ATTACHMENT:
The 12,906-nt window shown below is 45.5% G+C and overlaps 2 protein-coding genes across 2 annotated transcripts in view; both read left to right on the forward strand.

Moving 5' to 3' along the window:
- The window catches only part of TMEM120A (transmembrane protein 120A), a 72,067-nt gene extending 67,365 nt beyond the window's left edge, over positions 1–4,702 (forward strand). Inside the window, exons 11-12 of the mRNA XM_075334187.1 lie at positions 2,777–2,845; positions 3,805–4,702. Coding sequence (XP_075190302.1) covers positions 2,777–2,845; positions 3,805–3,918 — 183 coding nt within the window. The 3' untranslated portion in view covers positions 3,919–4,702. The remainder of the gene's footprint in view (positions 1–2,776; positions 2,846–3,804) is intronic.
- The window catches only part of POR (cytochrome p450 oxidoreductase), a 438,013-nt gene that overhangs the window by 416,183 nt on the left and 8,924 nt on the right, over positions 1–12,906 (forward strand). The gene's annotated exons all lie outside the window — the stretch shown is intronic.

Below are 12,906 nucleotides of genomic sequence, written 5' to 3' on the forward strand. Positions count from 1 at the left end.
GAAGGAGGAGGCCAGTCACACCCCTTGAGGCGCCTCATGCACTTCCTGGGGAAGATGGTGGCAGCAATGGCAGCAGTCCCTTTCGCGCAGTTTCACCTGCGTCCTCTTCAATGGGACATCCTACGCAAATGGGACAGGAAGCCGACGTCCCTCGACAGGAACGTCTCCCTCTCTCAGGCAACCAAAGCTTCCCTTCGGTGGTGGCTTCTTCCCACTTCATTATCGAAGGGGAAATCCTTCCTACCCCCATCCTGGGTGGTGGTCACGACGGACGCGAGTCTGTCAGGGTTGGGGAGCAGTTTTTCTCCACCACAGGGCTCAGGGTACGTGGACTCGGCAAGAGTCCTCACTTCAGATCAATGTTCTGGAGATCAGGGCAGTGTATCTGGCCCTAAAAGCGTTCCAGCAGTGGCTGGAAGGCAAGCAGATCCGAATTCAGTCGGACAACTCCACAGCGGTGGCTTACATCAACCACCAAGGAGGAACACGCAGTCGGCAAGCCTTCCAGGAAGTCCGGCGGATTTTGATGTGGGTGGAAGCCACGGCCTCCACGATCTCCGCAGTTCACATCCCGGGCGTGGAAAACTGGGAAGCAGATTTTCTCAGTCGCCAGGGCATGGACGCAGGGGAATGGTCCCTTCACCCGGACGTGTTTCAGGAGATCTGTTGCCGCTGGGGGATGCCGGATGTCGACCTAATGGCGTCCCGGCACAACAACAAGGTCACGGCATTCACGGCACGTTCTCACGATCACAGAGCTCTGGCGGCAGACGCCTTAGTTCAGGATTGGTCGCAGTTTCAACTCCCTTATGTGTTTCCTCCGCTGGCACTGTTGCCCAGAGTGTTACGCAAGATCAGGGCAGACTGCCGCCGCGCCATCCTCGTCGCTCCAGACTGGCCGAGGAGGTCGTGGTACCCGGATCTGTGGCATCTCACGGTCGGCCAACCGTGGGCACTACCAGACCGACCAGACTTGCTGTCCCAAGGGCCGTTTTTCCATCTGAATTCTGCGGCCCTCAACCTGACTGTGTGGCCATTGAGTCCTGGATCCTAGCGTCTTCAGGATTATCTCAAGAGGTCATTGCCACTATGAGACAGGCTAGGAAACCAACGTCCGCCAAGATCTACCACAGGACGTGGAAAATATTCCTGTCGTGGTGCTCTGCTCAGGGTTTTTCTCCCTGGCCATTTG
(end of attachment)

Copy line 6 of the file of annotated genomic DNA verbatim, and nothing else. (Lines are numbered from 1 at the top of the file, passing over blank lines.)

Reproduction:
GAAGGAGGAGGCCAGTCACACCCCTTGAGGCGCCTCATGCACTTCCTGGGGAAGATGGTGGCAGCAATGGCAGCAGTCCCTTTCGCGCAGTTTCACCTGCGTCCTCTTCAATGGGACATCCTACGCAAATGGGACAGGAAGCCGACGTCCCTCGACAGGAACGTCTCCCTCTCTCAGGCAACCAAAGCTTCCCTTCGGTGGTGGCTTCTTCCCACTTCATTATCGAAGGGGAAATCCTTCCTACCCCCATCCTGGGTGGTGGTCACGACGGACGCGAGTCTGTCAGGGTTGGGGAGCAGTTTTTCTCCACCACAGGGCTCAGGGTACGTGGACTCGGCAAGAGTCCTCACTTCAGATCAATGTTCTGGAGATCAGGGCAGTGTATCTGGCCCTAAAAGCGTTCCAGCAGTGGCTGGAAGGCAAGCAGATCCGAATTCAGTCGGACAACTCCACAGCGGTGGCTTACATCAACCACCAAGGAGGAACACGCAGTCGGCAAGCCTTCCAGGAAGTCCGGCGGATTTTGATGTGGGTGGAAGCCACGGCCTCCACGATCTCCGCAGTTCACATCCCGGGCGTGGAAAACTGGGAAGCAGATTTTCTCAGTCGCCAGGGCATGGACGCAGGGGAATGGTCCCTTCACCCGGACGTGTTTCAGGAGATCTGTTGCCGCTGGGGGATGCCGGATGTCGACCTAATGGCGTCCCGGCACAACAACAAGGTCACGGCATTCACGGCACGTTCTCACGATCACAGAGCTCTGGCGGCAGACGCCTTAGTTCAGGATTGGTCGCAGTTTCAACTCCCTTATGTGTTTCCTCCGCTGGCACTGTTGCCCAGAGTGTTACGCAAGATCAGGGCAGACTGCCGCCGCGCCATCCTCGTCGCTCCAGACTGGCCGAGGAGGTCGTGGTACCCGGATCTGTGGCATCTCACGGTCGGCCAACCGTGGGCACTACCAGACCGACCAGACTTGCTGTCCCAAGGGCCGTTTTTCCATCTGAATTCTGCGGCCCTCAACCTGACTGTGTGGCCATTGAGTCCTGGATCCTAGCGTCTTCAGGATTATCTCAAGAGGTCATTGCCACTATGAGACAGGCTAGGAAACCAACGTCCGCCAAGATCTACCACAGGACGTGGAAAATATTCCTGTCGTGGTGCTCTGCTCAGGGTTTTTCTCCCTGGCCATTTG